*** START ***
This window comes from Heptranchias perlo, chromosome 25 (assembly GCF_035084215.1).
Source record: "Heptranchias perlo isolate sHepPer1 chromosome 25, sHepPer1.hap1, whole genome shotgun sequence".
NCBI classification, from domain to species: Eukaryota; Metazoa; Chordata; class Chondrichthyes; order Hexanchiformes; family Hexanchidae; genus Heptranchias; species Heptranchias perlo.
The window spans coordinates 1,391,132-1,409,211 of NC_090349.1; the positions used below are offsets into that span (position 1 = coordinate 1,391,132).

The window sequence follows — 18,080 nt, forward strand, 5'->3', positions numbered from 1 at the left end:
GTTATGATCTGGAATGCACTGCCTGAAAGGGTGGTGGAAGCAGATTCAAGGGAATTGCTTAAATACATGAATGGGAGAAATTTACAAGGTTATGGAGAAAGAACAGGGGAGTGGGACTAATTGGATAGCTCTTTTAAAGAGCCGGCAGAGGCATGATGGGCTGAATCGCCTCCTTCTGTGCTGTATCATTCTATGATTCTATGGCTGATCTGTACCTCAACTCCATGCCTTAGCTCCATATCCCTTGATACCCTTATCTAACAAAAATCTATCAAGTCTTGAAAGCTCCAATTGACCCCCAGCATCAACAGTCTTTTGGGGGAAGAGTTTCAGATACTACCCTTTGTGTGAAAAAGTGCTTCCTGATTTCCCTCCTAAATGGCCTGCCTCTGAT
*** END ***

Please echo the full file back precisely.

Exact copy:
This window comes from Heptranchias perlo, chromosome 25 (assembly GCF_035084215.1).
Source record: "Heptranchias perlo isolate sHepPer1 chromosome 25, sHepPer1.hap1, whole genome shotgun sequence".
NCBI classification, from domain to species: Eukaryota; Metazoa; Chordata; class Chondrichthyes; order Hexanchiformes; family Hexanchidae; genus Heptranchias; species Heptranchias perlo.
The window spans coordinates 1,391,132-1,409,211 of NC_090349.1; the positions used below are offsets into that span (position 1 = coordinate 1,391,132).

The window sequence follows — 18,080 nt, forward strand, 5'->3', positions numbered from 1 at the left end:
GTTATGATCTGGAATGCACTGCCTGAAAGGGTGGTGGAAGCAGATTCAAGGGAATTGCTTAAATACATGAATGGGAGAAATTTACAAGGTTATGGAGAAAGAACAGGGGAGTGGGACTAATTGGATAGCTCTTTTAAAGAGCCGGCAGAGGCATGATGGGCTGAATCGCCTCCTTCTGTGCTGTATCATTCTATGATTCTATGGCTGATCTGTACCTCAACTCCATGCCTTAGCTCCATATCCCTTGATACCCTTATCTAACAAAAATCTATCAAGTCTTGAAAGCTCCAATTGACCCCCAGCATCAACAGTCTTTTGGGGGAAGAGTTTCAGATACTACCCTTTGTGTGAAAAAGTGCTTCCTGATTTCCCTCCTAAATGGCCTGCCTCTGAT